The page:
Thursday, June 25, 2009

Dayzee & Mason

Dayzee is a petite Manchester terrier mix with a wavy black coat and shiny copper brown legs and a topknot that we got from a local kill shelter. We knew of someone who wanted a small terrier with some spit, so we immediately contacted the lady, and she came out to meet her.

This woman had adopted a border terrier mix from us a couple of months earlier. Mason had been bitten by another dog when we got him, so when he developed a couple of "hot spots" no one thought too much about it. The vet treated him and he was healing nicely when she took him home. Unfortunately, the infection proved to be puppy strangles. It is rare, and it cost him his life.

Anyway, Dayzee got spayed and went home with her. A couple of nights later, upon returning home from work, she noticed her right eye looked "funny" in the dim light and took her to her vet. Dayzee had a juvenile cataract in her eye, and a blip on the left. The veterinarian gave her a grim prognosis - she would be totally blind in a year. She called me from the vet's office, and said she was bringing her back immediately.

I accepted her and apologized, explaining that our rescue does not have enough available funding to take every new rescue in for an examination immediately after intake. The woman told me she just couldn't afford it and would be in touch.

So, I scheduled a visit to our veterinarian and found the same diagnosis, but with one difference. He said that her other eye had a blip but was not crystallizing, and might never do so. Time would tell. In the meantime, she could see light only in the right eye, and surgery would fix it permanently. The cost would be around $3200. The rescue couldn't afford that, but decided to put her up for adoption with a special needs tag, and in the meantime try to raise money for the surgery.

Dayzee went to an on-site adoption last week, and a family came through and fell in love with her, and could care less if she is blind in one eye. They said they would deal with her vision problems and wondered if she would like riding in a pontoon boat. Dayzee hit the jackpot!

Wednesday, June 10, 2009

On the Lighter Side

We have 42 dogs on the premises today, and since it is our wedding anniversary, my husband of 31 years is helping me with kennels so we can get done a bit earlier than usual and go out to dinner. Going out to eat, even fast food, is a real treat. We usually come in tired, dirty and longing a hot shower. By the time we accomplish taking the house dogs out and getting cleaned up, my husband is sitting at the kitchen table looking somewhat like a vulture waiting for some road kill.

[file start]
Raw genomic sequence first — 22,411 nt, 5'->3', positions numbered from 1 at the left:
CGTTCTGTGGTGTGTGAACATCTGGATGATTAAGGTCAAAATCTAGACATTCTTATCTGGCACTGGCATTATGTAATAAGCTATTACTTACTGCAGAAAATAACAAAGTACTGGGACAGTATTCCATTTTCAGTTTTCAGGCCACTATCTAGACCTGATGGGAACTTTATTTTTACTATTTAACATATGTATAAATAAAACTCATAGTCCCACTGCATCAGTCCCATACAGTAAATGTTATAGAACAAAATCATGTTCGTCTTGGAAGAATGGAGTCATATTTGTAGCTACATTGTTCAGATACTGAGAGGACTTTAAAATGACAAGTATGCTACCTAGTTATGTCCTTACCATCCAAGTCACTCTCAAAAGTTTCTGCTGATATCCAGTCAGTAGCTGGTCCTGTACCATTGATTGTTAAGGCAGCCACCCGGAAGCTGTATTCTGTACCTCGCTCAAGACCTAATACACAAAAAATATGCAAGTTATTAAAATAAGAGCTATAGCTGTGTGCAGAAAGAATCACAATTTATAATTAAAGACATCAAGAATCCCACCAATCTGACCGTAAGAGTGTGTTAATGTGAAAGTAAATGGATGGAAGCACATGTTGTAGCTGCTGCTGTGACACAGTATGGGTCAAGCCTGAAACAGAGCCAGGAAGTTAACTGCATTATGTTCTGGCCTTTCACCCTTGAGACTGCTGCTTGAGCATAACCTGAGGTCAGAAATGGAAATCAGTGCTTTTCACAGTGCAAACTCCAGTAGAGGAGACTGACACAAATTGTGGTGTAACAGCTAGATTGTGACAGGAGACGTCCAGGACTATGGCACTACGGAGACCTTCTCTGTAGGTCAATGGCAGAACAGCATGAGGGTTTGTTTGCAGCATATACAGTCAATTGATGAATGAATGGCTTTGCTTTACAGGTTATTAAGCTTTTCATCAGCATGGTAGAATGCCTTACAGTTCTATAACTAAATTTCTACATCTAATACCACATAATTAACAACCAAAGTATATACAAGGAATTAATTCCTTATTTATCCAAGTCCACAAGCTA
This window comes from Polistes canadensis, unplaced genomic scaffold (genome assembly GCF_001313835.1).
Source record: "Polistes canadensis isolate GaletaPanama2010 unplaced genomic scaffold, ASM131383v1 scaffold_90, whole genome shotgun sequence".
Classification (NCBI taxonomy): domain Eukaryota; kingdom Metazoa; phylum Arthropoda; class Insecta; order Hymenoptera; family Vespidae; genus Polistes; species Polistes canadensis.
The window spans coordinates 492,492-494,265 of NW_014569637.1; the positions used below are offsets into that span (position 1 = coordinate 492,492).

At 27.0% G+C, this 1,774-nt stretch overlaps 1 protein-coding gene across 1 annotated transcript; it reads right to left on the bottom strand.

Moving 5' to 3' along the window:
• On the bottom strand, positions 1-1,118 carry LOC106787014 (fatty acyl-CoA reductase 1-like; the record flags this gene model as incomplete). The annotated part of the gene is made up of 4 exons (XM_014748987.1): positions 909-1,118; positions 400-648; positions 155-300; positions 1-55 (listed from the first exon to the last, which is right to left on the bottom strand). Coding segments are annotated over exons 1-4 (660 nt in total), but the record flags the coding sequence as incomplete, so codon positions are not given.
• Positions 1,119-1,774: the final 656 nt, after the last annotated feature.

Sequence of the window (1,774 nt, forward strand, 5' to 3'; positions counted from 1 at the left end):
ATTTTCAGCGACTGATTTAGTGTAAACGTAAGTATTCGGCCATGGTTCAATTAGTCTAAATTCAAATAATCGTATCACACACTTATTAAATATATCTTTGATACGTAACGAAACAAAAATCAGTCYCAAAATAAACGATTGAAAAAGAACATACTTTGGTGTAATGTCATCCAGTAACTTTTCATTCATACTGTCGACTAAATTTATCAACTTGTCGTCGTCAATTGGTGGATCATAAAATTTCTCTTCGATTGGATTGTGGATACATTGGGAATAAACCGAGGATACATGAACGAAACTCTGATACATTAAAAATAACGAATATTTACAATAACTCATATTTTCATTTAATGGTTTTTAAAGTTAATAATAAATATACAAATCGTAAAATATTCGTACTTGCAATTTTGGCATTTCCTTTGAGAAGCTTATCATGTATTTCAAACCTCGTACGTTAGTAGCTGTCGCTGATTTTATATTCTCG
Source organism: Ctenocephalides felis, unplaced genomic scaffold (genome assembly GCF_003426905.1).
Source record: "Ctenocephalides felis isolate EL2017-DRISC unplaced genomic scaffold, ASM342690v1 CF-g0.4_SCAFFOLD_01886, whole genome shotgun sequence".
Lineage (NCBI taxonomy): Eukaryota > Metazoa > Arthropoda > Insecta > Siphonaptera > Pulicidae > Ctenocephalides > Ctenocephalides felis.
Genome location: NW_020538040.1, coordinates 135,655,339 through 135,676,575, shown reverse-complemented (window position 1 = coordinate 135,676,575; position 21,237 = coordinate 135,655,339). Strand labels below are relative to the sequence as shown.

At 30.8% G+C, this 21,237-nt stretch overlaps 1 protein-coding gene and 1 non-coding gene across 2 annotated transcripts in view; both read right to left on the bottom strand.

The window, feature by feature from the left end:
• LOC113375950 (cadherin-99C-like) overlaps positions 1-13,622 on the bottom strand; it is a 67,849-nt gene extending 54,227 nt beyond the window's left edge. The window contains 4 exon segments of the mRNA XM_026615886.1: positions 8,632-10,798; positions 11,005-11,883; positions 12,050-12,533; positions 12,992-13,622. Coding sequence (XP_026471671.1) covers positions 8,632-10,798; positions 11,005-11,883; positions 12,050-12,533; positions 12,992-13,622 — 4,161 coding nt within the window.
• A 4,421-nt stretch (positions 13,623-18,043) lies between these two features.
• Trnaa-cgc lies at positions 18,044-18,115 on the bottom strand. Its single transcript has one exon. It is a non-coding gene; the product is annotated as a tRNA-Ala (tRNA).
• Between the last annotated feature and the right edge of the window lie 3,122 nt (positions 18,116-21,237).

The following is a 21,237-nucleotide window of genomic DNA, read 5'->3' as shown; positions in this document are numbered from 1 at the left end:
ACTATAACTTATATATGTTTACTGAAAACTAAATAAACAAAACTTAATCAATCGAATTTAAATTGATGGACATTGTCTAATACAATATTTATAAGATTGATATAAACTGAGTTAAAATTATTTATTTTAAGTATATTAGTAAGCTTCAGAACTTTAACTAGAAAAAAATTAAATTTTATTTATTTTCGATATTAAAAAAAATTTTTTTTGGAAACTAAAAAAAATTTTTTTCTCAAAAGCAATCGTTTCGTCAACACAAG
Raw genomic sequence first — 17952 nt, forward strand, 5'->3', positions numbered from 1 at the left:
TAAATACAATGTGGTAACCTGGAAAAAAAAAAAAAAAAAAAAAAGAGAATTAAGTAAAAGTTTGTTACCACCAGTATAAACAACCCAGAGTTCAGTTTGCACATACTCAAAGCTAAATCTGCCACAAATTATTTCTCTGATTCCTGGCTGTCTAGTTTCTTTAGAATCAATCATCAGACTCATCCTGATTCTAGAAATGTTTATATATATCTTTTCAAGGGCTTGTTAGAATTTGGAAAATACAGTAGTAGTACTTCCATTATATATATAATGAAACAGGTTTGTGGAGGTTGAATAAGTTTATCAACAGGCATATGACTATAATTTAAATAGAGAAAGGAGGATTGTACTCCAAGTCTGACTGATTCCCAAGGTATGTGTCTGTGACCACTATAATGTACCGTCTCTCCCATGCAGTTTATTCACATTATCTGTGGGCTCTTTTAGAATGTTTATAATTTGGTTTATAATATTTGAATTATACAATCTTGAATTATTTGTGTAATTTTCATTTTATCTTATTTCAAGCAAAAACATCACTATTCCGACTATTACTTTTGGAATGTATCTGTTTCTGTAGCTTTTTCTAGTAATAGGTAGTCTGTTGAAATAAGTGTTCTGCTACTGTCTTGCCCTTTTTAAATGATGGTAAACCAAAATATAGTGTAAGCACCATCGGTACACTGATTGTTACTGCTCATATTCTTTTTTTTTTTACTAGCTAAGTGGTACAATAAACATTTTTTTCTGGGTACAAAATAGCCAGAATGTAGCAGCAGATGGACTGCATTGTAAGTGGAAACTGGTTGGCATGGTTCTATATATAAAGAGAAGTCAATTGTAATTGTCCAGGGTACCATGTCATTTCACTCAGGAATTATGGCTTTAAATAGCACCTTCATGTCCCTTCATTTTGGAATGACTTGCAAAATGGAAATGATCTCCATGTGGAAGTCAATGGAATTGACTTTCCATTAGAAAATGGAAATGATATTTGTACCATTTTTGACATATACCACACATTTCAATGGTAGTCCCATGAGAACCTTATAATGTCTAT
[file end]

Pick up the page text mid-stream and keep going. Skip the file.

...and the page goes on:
Although our anniversary plans usually don't pan out as something always seems to happen at the last minute, we are hopeful. We plan on stopping by a friend's place to meet their new stray dog, a coon hound, and help make sure her barn is secure enough to house the hound till new arrangements can be made.

The dogs here are sharing in our festivities. I cooked extra chicken, so they are having baked chicken with their kibble and we have a 5 gallon pail of vanilla ice cream and enough cones to go around so they can have a little extra treat. After all, 31 years is worth celebrating.

Have a great day everyone!!!

What's the Right Thing?

"There was a drug bust, and we have two dozen pit bulls coming in and we can't keep these dogs because we have no room. Can you take at least four of them so we don't have to destroy them?"

That was the phone call last week. We, fortunately, had a little empty space and we have also become pretty good at what we call "creative kenneling", so we picked up a border terrier mix, a border collie mix, a four month old golden retriever mix, and an 8 week old cocker spaniel mix. All of them really nice dogs with no future if we weren't able to help out.

Now, I have no problem with pit bulls. They are good, loyal dogs, and unfortunately people have created lots of problems for them. However, what is the right thing here? The rescue organization we work with has been advised not to adopt out pit bulls or pit mixes because of liability laws. Finding homes for them with responsible owners can be a real problem. We have four pit mixes here right now, and the only people who have shown interest are folks that we would not approve to adopt.

So, what's the right thing?